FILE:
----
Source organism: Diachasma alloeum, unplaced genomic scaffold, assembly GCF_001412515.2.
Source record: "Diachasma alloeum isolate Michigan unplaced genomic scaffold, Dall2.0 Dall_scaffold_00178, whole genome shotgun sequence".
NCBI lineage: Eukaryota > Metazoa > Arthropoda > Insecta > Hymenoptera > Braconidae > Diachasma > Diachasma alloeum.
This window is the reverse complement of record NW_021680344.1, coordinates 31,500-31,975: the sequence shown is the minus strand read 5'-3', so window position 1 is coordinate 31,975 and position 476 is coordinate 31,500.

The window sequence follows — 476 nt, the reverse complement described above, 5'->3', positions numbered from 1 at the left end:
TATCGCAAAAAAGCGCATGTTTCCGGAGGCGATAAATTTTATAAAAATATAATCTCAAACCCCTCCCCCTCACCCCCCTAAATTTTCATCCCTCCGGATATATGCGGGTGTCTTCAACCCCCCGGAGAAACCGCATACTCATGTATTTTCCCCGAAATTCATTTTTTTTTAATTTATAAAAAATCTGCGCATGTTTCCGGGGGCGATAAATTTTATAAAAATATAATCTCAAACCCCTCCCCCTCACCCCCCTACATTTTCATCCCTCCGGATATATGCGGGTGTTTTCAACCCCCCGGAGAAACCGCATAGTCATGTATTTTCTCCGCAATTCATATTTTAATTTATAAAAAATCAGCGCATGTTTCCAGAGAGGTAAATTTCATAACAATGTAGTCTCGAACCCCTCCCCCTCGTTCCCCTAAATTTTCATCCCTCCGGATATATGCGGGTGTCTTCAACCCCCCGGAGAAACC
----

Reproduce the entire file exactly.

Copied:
Source organism: Diachasma alloeum, unplaced genomic scaffold, assembly GCF_001412515.2.
Source record: "Diachasma alloeum isolate Michigan unplaced genomic scaffold, Dall2.0 Dall_scaffold_00178, whole genome shotgun sequence".
NCBI lineage: Eukaryota > Metazoa > Arthropoda > Insecta > Hymenoptera > Braconidae > Diachasma > Diachasma alloeum.
This window is the reverse complement of record NW_021680344.1, coordinates 31,500-31,975: the sequence shown is the minus strand read 5'-3', so window position 1 is coordinate 31,975 and position 476 is coordinate 31,500.

The window sequence follows — 476 nt, the reverse complement described above, 5'->3', positions numbered from 1 at the left end:
TATCGCAAAAAAGCGCATGTTTCCGGAGGCGATAAATTTTATAAAAATATAATCTCAAACCCCTCCCCCTCACCCCCCTAAATTTTCATCCCTCCGGATATATGCGGGTGTCTTCAACCCCCCGGAGAAACCGCATACTCATGTATTTTCCCCGAAATTCATTTTTTTTTAATTTATAAAAAATCTGCGCATGTTTCCGGGGGCGATAAATTTTATAAAAATATAATCTCAAACCCCTCCCCCTCACCCCCCTACATTTTCATCCCTCCGGATATATGCGGGTGTTTTCAACCCCCCGGAGAAACCGCATAGTCATGTATTTTCTCCGCAATTCATATTTTAATTTATAAAAAATCAGCGCATGTTTCCAGAGAGGTAAATTTCATAACAATGTAGTCTCGAACCCCTCCCCCTCGTTCCCCTAAATTTTCATCCCTCCGGATATATGCGGGTGTCTTCAACCCCCCGGAGAAACC